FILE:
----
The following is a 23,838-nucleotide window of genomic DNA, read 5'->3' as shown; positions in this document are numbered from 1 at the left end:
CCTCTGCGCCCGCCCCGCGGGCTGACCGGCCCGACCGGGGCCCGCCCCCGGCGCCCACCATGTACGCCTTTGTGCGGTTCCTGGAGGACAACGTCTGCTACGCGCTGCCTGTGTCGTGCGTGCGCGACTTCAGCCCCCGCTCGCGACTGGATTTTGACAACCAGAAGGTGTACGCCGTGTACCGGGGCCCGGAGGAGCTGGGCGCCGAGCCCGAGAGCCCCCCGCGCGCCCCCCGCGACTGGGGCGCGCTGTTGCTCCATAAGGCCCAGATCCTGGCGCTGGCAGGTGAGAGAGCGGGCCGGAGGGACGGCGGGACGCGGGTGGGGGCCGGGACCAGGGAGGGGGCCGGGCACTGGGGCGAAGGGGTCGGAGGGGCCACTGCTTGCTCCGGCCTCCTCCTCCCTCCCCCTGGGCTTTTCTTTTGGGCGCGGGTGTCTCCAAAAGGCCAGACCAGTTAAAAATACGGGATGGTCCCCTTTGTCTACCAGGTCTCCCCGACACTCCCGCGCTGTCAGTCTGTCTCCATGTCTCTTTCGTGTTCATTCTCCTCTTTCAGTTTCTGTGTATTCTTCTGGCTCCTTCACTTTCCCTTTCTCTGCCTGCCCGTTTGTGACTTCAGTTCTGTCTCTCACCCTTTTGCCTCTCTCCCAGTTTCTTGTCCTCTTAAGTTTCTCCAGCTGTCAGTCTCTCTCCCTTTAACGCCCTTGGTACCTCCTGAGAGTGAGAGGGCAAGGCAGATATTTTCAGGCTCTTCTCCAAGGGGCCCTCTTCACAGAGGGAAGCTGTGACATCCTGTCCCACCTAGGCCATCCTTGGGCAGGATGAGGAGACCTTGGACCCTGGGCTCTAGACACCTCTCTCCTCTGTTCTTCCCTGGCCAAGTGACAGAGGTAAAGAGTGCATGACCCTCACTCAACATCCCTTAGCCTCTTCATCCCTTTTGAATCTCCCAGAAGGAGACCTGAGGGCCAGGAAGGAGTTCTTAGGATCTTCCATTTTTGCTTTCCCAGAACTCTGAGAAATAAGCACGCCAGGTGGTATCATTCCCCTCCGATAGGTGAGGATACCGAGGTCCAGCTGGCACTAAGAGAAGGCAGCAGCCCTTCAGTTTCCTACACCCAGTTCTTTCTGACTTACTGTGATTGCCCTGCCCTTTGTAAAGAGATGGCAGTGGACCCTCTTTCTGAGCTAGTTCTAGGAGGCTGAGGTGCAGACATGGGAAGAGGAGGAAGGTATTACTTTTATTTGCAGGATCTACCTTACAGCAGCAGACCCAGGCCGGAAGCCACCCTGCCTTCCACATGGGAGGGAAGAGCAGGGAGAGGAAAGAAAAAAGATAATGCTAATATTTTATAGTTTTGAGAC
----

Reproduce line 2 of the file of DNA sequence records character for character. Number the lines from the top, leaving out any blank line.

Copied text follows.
CCTCTGCGCCCGCCCCGCGGGCTGACCGGCCCGACCGGGGCCCGCCCCCGGCGCCCACCATGTACGCCTTTGTGCGGTTCCTGGAGGACAACGTCTGCTACGCGCTGCCTGTGTCGTGCGTGCGCGACTTCAGCCCCCGCTCGCGACTGGATTTTGACAACCAGAAGGTGTACGCCGTGTACCGGGGCCCGGAGGAGCTGGGCGCCGAGCCCGAGAGCCCCCCGCGCGCCCCCCGCGACTGGGGCGCGCTGTTGCTCCATAAGGCCCAGATCCTGGCGCTGGCAGGTGAGAGAGCGGGCCGGAGGGACGGCGGGACGCGGGTGGGGGCCGGGACCAGGGAGGGGGCCGGGCACTGGGGCGAAGGGGTCGGAGGGGCCACTGCTTGCTCCGGCCTCCTCCTCCCTCCCCCTGGGCTTTTCTTTTGGGCGCGGGTGTCTCCAAAAGGCCAGACCAGTTAAAAATACGGGATGGTCCCCTTTGTCTACCAGGTCTCCCCGACACTCCCGCGCTGTCAGTCTGTCTCCATGTCTCTTTCGTGTTCATTCTCCTCTTTCAGTTTCTGTGTATTCTTCTGGCTCCTTCACTTTCCCTTTCTCTGCCTGCCCGTTTGTGACTTCAGTTCTGTCTCTCACCCTTTTGCCTCTCTCCCAGTTTCTTGTCCTCTTAAGTTTCTCCAGCTGTCAGTCTCTCTCCCTTTAACGCCCTTGGTACCTCCTGAGAGTGAGAGGGCAAGGCAGATATTTTCAGGCTCTTCTCCAAGGGGCCCTCTTCACAGAGGGAAGCTGTGACATCCTGTCCCACCTAGGCCATCCTTGGGCAGGATGAGGAGACCTTGGACCCTGGGCTCTAGACACCTCTCTCCTCTGTTCTTCCCTGGCCAAGTGACAGAGGTAAAGAGTGCATGACCCTCACTCAACATCCCTTAGCCTCTTCATCCCTTTTGAATCTCCCAGAAGGAGACCTGAGGGCCAGGAAGGAGTTCTTAGGATCTTCCATTTTTGCTTTCCCAGAACTCTGAGAAATAAGCACGCCAGGTGGTATCATTCCCCTCCGATAGGTGAGGATACCGAGGTCCAGCTGGCACTAAGAGAAGGCAGCAGCCCTTCAGTTTCCTACACCCAGTTCTTTCTGACTTACTGTGATTGCCCTGCCCTTTGTAAAGAGATGGCAGTGGACCCTCTTTCTGAGCTAGTTCTAGGAGGCTGAGGTGCAGACATGGGAAGAGGAGGAAGGTATTACTTTTATTTGCAGGATCTACCTTACAGCAGCAGACCCAGGCCGGAAGCCACCCTGCCTTCCACATGGGAGGGAAGAGCAGGGAGAGGAAAGAAAAAAGATAATGCTAATATTTTATAGTTTTGAGAC